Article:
Demolition of debated vacant oil tanks in Williamsburg begins
Photo by James and Karla Murray exclusively for 6sqft
Ten decommissioned tanks located along the Williamsburg waterfront will get demolished by the city this week, quashing plans from organizers to transform the silos into public space. Over the last four years, a team of designers and park advocates, led by Karen Zabarsky and Stacey Anderson, has pushed for adaptive reuse of the vacant 50-foot tanks into possible performance space, greenhouses, and art galleries. But without enough support from public officials, the team’s project, The Tanks at Bushwick Inlet Park, now comes to an end as the city begins razing the oil tanks.
Located on seven acres of waterfront, the oil tanks were operated by Brooklyn-based Astral Oil Works in the 19th century. The site, known as the Bayside Fuel Oil depot, was purchased by the city in 2016, more than a decade after the 2005 waterfront rezoning, which guaranteed a 28-acre park to the area.
Since then, the Tanks team has advocated for the preservation of the ten tanks, as well as for transforming them into contemporary public space. According to the team, the demolition of the oil tanks is estimated to cost $21 million and “risks releasing toxic fumes into the air.”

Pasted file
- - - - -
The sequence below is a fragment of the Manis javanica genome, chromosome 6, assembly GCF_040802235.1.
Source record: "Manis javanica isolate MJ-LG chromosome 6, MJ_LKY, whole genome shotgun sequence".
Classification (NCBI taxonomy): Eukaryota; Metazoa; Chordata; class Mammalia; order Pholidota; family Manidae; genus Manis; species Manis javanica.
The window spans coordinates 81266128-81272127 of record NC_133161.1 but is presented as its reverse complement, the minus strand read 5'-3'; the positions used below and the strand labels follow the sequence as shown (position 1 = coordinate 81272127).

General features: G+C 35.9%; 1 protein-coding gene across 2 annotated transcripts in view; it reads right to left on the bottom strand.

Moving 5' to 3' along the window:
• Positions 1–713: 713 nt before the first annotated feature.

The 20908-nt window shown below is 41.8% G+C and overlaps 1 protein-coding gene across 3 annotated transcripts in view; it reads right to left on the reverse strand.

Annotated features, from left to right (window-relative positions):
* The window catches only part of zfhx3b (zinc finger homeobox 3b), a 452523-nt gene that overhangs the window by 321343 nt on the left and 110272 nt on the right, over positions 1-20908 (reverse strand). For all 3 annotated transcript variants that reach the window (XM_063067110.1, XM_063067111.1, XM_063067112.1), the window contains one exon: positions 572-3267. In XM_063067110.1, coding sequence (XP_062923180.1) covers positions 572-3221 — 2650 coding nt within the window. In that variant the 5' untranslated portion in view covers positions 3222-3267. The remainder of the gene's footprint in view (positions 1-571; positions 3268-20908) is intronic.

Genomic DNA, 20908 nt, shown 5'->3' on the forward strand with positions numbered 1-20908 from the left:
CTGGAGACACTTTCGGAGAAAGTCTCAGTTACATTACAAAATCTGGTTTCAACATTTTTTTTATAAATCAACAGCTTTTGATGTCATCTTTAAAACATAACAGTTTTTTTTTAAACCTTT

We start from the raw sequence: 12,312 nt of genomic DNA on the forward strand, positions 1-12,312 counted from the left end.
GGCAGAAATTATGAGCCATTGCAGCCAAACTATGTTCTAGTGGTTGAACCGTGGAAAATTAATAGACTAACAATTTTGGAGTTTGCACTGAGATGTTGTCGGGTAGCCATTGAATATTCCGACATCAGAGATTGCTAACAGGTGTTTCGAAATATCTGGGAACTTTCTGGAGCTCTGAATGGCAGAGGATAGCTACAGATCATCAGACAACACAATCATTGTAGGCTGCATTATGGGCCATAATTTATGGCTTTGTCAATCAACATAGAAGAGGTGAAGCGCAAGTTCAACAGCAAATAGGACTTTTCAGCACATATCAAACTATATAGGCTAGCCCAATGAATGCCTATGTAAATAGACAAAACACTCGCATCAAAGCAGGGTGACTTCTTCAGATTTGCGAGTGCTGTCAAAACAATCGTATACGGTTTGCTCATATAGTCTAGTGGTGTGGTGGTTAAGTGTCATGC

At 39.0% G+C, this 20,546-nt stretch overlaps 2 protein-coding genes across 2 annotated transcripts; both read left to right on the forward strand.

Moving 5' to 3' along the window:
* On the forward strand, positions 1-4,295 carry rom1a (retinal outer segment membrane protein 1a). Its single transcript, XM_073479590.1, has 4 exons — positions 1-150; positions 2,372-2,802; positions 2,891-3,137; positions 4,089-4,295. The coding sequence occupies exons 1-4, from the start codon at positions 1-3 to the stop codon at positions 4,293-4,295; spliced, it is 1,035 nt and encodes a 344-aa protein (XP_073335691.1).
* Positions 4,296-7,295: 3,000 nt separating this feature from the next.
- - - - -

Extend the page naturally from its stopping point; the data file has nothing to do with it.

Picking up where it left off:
In an attempt to halt the demolition, the organization launched a Change.org petition. Despite the petition receiving over 1,000 signatures in two weeks, the city began the demolition process earlier this week.
“Adaptive reuse would have been safe, sustainable, and–by preserving some of New York’s irreplaceable civic history–ensured that future generations would have had a place to learn and discover their shared paths,” a press release from the group reads.
The city has said the tanks must be removed before any work takes place in order to evaluate how toxic the soil is underneath them. Community members and advocacy groups, like Friends of Bushwick Inlet Park, have opposed the tanks, seeking the open green space promised by the city four years prior. The group claimed the tanks would block key sightlines to the East River and the waterfront.
“It should be up to the community what happens with the park and how much open space we are willing to give up to memorialize an oil-transfer station,” the Friends of Bushwick Inlet Park wrote in an article posted on their website last year.
You can learn more about the history of the project in this video: